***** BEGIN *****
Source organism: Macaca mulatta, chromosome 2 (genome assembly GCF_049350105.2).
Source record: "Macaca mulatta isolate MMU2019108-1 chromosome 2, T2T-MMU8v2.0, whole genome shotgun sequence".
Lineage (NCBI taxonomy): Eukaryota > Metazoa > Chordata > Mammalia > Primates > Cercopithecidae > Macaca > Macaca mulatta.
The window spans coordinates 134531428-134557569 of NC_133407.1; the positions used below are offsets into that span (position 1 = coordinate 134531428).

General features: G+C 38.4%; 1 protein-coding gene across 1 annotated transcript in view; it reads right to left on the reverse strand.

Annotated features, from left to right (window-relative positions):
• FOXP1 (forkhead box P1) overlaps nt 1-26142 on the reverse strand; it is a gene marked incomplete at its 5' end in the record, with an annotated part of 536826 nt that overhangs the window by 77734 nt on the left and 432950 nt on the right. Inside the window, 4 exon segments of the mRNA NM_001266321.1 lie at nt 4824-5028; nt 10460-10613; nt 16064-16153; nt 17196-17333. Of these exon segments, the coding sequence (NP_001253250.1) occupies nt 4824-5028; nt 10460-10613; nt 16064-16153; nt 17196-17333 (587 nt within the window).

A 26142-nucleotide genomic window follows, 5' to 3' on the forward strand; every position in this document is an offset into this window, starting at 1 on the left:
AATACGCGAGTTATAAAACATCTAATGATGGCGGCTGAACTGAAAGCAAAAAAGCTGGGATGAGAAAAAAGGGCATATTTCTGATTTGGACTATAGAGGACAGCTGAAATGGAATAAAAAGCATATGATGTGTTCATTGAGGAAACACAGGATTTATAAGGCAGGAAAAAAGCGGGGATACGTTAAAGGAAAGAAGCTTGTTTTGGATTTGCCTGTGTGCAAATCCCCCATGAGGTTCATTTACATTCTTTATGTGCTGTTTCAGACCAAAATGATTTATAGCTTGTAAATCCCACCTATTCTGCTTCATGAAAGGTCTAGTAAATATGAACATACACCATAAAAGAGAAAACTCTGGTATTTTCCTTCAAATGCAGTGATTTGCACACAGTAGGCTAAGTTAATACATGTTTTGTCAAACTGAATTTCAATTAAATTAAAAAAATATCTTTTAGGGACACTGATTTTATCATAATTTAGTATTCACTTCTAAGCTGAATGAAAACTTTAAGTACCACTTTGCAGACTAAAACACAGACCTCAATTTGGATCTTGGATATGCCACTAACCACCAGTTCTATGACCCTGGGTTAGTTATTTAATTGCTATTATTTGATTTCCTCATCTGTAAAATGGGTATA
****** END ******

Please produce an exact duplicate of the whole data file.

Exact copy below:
Source organism: Macaca mulatta, chromosome 2 (genome assembly GCF_049350105.2).
Source record: "Macaca mulatta isolate MMU2019108-1 chromosome 2, T2T-MMU8v2.0, whole genome shotgun sequence".
Lineage (NCBI taxonomy): Eukaryota > Metazoa > Chordata > Mammalia > Primates > Cercopithecidae > Macaca > Macaca mulatta.
The window spans coordinates 134531428-134557569 of NC_133407.1; the positions used below are offsets into that span (position 1 = coordinate 134531428).

General features: G+C 38.4%; 1 protein-coding gene across 1 annotated transcript in view; it reads right to left on the reverse strand.

Annotated features, from left to right (window-relative positions):
• FOXP1 (forkhead box P1) overlaps nt 1-26142 on the reverse strand; it is a gene marked incomplete at its 5' end in the record, with an annotated part of 536826 nt that overhangs the window by 77734 nt on the left and 432950 nt on the right. Inside the window, 4 exon segments of the mRNA NM_001266321.1 lie at nt 4824-5028; nt 10460-10613; nt 16064-16153; nt 17196-17333. Of these exon segments, the coding sequence (NP_001253250.1) occupies nt 4824-5028; nt 10460-10613; nt 16064-16153; nt 17196-17333 (587 nt within the window).

A 26142-nucleotide genomic window follows, 5' to 3' on the forward strand; every position in this document is an offset into this window, starting at 1 on the left:
AATACGCGAGTTATAAAACATCTAATGATGGCGGCTGAACTGAAAGCAAAAAAGCTGGGATGAGAAAAAAGGGCATATTTCTGATTTGGACTATAGAGGACAGCTGAAATGGAATAAAAAGCATATGATGTGTTCATTGAGGAAACACAGGATTTATAAGGCAGGAAAAAAGCGGGGATACGTTAAAGGAAAGAAGCTTGTTTTGGATTTGCCTGTGTGCAAATCCCCCATGAGGTTCATTTACATTCTTTATGTGCTGTTTCAGACCAAAATGATTTATAGCTTGTAAATCCCACCTATTCTGCTTCATGAAAGGTCTAGTAAATATGAACATACACCATAAAAGAGAAAACTCTGGTATTTTCCTTCAAATGCAGTGATTTGCACACAGTAGGCTAAGTTAATACATGTTTTGTCAAACTGAATTTCAATTAAATTAAAAAAATATCTTTTAGGGACACTGATTTTATCATAATTTAGTATTCACTTCTAAGCTGAATGAAAACTTTAAGTACCACTTTGCAGACTAAAACACAGACCTCAATTTGGATCTTGGATATGCCACTAACCACCAGTTCTATGACCCTGGGTTAGTTATTTAATTGCTATTATTTGATTTCCTCATCTGTAAAATGGGTATA